> with each other, but do overlap slightly with the staff lines. (see
> attachment).
It is exactly the overlap with the central line which (IMHO) is very
annoying to see and creates a unique glyph with the numerator and
denominator. Note that even in the plate engraving of 1902 they avoided

> > 4) Look at the sharp glyph: it is reduced in width, saving space and
> > remaining perfectly legible at the same time.
> The gonville font is well done, but we usually base formatting
> decisions on plate engravings. Could you do some measurements to
> demonstrate what ranges of dimensions (relative to staff space) are
> common?

In order to understand the defect of the Feta sharp (or, better: what in my
humble opinion is a defect), look at the example I have attached.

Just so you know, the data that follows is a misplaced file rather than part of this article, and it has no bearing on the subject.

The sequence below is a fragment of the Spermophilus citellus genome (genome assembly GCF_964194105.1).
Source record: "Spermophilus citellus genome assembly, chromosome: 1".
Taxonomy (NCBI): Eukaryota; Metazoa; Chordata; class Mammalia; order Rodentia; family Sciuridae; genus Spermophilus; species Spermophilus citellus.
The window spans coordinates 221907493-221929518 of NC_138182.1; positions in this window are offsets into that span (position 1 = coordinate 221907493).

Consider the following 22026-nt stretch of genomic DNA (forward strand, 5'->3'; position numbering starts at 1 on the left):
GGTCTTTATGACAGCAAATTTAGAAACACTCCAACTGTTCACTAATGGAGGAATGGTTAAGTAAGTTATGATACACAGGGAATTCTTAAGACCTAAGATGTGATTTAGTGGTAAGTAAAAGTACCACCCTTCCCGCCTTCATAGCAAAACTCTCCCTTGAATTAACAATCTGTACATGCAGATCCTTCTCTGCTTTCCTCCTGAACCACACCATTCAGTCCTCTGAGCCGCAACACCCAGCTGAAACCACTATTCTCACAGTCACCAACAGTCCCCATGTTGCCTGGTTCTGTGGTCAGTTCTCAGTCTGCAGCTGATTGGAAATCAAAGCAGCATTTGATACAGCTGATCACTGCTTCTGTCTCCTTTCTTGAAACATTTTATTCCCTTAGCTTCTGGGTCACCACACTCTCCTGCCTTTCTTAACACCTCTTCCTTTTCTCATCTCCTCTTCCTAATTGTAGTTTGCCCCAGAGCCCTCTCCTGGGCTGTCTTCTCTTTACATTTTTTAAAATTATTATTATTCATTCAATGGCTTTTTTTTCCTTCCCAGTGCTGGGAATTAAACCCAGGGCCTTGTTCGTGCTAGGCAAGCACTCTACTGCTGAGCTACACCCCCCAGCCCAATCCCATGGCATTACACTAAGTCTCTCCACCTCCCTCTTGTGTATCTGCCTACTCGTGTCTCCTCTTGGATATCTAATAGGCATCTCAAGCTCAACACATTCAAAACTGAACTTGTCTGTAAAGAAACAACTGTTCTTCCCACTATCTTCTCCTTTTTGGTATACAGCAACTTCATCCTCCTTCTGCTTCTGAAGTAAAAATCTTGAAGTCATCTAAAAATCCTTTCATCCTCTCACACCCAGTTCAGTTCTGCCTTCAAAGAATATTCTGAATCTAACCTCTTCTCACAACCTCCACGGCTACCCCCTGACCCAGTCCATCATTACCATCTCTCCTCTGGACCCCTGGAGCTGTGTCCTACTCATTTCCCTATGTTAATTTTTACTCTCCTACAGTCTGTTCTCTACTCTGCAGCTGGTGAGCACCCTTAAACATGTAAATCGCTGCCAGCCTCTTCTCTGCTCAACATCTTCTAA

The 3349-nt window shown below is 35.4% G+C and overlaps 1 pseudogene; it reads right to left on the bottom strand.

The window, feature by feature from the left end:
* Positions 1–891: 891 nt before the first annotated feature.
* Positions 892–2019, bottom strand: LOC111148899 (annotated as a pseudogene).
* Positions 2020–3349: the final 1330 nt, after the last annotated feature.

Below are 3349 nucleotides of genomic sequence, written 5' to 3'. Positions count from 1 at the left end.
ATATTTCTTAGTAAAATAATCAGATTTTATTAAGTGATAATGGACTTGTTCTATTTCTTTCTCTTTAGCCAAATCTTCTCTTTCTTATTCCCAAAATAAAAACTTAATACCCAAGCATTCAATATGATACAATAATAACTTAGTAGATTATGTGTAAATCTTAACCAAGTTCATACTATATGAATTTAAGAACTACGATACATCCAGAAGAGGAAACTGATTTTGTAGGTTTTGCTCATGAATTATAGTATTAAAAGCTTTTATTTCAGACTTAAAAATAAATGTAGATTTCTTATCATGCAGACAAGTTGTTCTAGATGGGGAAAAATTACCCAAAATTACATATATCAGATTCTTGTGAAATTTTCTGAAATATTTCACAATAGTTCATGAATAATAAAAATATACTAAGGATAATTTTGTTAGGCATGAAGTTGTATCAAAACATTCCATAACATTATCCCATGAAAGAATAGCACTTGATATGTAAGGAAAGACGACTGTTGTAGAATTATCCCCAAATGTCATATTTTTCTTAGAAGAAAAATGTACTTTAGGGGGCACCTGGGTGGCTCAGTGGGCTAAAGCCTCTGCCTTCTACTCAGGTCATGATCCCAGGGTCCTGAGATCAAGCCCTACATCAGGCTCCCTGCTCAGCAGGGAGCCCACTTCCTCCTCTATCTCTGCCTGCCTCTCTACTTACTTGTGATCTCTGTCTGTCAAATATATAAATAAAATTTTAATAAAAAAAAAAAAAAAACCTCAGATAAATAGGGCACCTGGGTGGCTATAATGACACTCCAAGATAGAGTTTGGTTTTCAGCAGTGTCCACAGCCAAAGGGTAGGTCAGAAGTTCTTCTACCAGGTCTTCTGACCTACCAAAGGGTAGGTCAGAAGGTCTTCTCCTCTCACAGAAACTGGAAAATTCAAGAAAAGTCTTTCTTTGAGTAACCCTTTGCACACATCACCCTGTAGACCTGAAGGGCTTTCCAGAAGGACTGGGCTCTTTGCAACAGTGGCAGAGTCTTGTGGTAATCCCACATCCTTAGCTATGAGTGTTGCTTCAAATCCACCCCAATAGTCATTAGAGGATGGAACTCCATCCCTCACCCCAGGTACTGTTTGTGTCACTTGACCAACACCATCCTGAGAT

There is a very irregular spacing between accidentals and note heads.
It is also too wide and this is annoying when there are too many notes
between (see the attached example as well).
Now see how the spacing becomes regular with Gonville (I can make more
accurate examples, but this gives you an idea). You see, now, vertically
ordered columns, and not a mess of glyphs.
This is because the sharp symbol is itself larger than the flat one. But
they have the same importance. To solve this problem, a compromise must be
found. The Gonville font uses a sharp symbol that is *slightly* wider than
the flat symbol. And this width is carefully calibrated.

> > 5) Look at the flat glyph: the horizontal line has been reduced in
> > thickness, which once again pairs well with lighter staves and stems.
> The flat glyph has no horizontal line. You can see the glyph it was
> based on over here:
Forgive me, it's a typo: I meant the vertical line (as I also wrote in the
previous post)

> > 6) Look at the glyph of forcing: it forms a single word, and not the